Are you paying too much for your ERP?
In the enterprise world, cost is endemic. Specifically, ERP cost management tends to consume more and more time over time. This is simply because the larger the resources-mass, the more frangible a system becomes requiring more and more maintenance over time.
Consequently, if you add that pressure on top of constant customizing, process-dinking, annual subscription hikes, maintenance, support, the potential cost of ad hoc consulting fees, and various other requirements associated with daily operations, a departmental budget can get pretty bare if you’re not paying attention to your pennies. Nevertheless, growth is cost, and vice versa, and things can get out of hand unless you’re constantly looking out for ERP cost mitigation.
Consequently, here are several areas where you might be paying too much for your ERP system, and if so, how you can save a couple of bucks along the way.
Unbridled customizationToday’s ERP systems are built to accept customization, but that’s not necessarily a good thing in certain situations. If you have created a large list of customization scripts that are now obsolete, it’s likely they are soaking up cycles, thereby slowing down processing times (time is money – right?); along with direct or in-direct maintenance costs that could be better applied to other system usage. Trim the pig and get rid of the clutter.
Recommended reading: find cheaper ERP vendors using our comprehensive and regularly-updated ERP vendor directory.
Annual subscription hikes
If you are operating on a cloud platform, and paying on the basis of an annualized fees schedule, chances are that somewhere in the bowels of the fine print, you’re potentially accepting fractional cost increases each year whether you know it or not. Most of the time, these cost ups are minimal, and somewhere on the order of 0.25% to 0.75% per seat; so in early days of the system agreement, the cost value of these hikes becomes virtually unnoticeable.
However, over time if you are operating a large enterprise, consuming many seats, these year-over-year percentile increases can eat a budget up quickly if you’re not paying attention. The resolution here is to audit your fees schedules accordingly, whilst ensuring that you only pay for necessary seats.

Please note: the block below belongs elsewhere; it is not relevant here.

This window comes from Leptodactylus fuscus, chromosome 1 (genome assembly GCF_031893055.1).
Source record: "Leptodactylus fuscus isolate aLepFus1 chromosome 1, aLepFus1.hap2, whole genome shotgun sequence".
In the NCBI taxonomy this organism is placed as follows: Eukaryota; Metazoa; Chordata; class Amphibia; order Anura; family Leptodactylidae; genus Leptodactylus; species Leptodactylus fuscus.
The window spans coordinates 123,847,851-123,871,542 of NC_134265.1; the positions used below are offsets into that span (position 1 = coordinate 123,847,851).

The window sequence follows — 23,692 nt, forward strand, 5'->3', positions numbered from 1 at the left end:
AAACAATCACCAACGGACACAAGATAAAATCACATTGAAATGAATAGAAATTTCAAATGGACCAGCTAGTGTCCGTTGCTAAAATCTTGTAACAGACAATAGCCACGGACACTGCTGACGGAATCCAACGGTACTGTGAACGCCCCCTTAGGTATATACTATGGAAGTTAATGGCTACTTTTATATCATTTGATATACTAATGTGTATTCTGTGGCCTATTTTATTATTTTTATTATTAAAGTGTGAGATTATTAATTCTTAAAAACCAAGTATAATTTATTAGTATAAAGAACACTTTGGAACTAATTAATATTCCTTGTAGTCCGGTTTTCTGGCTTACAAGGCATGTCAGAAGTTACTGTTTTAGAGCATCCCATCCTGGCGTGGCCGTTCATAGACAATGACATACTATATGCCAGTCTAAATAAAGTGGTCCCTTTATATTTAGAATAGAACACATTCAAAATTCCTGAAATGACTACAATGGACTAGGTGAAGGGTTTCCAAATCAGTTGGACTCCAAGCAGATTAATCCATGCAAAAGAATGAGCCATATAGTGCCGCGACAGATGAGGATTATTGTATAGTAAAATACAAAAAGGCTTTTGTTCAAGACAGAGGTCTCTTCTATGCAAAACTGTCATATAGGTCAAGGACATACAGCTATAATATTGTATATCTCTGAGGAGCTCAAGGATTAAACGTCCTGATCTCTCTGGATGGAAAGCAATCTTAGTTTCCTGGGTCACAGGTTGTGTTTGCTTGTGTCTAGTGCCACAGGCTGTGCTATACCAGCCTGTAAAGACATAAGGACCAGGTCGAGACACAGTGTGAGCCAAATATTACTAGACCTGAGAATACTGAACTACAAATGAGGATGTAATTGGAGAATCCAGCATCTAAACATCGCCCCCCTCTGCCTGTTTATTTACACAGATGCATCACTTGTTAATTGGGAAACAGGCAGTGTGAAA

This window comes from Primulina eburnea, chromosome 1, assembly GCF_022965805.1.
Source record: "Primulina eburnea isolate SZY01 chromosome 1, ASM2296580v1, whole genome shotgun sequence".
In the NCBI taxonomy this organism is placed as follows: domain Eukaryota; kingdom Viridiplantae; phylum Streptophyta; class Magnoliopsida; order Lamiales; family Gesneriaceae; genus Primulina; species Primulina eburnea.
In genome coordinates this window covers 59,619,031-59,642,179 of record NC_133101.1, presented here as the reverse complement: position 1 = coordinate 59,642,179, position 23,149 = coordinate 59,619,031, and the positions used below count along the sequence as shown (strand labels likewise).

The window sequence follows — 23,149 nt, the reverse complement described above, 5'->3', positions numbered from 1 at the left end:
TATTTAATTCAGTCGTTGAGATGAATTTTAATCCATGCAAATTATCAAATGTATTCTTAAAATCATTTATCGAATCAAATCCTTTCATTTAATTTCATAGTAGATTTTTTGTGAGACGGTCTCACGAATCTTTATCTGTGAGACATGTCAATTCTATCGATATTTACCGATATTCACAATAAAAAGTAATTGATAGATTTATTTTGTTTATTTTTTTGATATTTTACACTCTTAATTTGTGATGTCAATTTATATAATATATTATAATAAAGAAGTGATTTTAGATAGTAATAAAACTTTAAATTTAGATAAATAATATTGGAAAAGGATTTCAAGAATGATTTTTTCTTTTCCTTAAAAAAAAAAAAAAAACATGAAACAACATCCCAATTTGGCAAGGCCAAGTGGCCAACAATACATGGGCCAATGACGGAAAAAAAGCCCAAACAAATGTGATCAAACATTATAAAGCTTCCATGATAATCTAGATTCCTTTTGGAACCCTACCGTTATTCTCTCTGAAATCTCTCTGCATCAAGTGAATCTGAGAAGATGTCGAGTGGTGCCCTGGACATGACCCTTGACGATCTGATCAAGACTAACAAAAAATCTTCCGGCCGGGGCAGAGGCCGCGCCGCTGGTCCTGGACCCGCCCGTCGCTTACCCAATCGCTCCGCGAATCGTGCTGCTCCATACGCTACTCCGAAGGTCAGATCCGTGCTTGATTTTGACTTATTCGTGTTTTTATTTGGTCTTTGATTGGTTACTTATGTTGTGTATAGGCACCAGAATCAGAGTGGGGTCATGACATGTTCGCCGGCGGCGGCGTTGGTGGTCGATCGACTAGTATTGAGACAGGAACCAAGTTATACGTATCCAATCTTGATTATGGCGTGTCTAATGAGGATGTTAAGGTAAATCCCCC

This cost gotcha sometimes applies when resolving the previous area of concern. Some annual subscription contracts call for a ‘clawback’ tariff in the event that an enterprise asks for a seat to be installed, but instead decides to abort the client downstream, while asking that the installation be removed to the master fees schedule.
Sometimes these costs are passed on by use of fractional values, and other times they are passed as flat-fee charges. Nevertheless, the resolution is to ensure that you a) read your master contract carefully before executing a subscription agreement, b) audit your fees schedules annually; and c) if you choose to abort a seat, take a minute to contact your provider to ensure that you understand what will happen in the event.
Granted these are only three ways to avoid the experience of a sudden ERP cost scare, but they’re important enough that you should remember them whenever you’re in the midst of any internal budget evolution.
That said, if there’s only one central piece of advice you should bear in mind when keeping ERP costs in check, it’s to ensure that you go through your contract terms on a regular basis. More times than not, unless you look critically at your business agreements, there’s going to be something you’ll miss from the outset that you might have saved later.
Featured white papers
How to Calculate ERP ROI: The 5 Stages
Get the Definitive Guide to Calculating Your Return on Investment from ERPDownload
Why your ERP budget went wrong
Have your ERP budget predictions fallen woefully short, despite your best efforts? Here’s what’s ...
ERP budgeting best practices: how to ensure new software doesn't break the bank
Some best practices to follow whilst budgeting to reduce risk of ERP budget overruns
What to do when you realize your ERP costs too much
How to cut down on your ERP costs when you experience budget overruns